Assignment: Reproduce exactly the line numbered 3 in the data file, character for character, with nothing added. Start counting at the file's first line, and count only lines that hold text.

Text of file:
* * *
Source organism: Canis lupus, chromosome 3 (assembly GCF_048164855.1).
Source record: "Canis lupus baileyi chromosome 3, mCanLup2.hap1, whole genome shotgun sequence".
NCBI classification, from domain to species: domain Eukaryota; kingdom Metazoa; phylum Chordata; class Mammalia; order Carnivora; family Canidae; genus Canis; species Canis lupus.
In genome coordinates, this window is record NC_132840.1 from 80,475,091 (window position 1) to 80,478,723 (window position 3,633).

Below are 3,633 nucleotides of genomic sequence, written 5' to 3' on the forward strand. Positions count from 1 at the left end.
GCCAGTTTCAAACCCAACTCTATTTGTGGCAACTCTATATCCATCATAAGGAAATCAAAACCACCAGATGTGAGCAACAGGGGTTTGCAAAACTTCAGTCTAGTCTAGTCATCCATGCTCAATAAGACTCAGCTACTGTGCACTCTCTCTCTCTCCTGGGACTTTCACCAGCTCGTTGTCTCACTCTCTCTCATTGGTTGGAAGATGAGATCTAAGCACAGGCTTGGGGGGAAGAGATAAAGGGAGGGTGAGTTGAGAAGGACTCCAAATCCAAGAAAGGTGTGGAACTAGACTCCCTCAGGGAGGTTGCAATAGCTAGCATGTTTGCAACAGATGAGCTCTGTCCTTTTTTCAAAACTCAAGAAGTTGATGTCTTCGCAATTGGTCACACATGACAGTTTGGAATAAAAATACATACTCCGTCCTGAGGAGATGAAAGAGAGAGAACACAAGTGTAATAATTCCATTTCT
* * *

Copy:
NCBI classification, from domain to species: domain Eukaryota; kingdom Metazoa; phylum Chordata; class Mammalia; order Carnivora; family Canidae; genus Canis; species Canis lupus.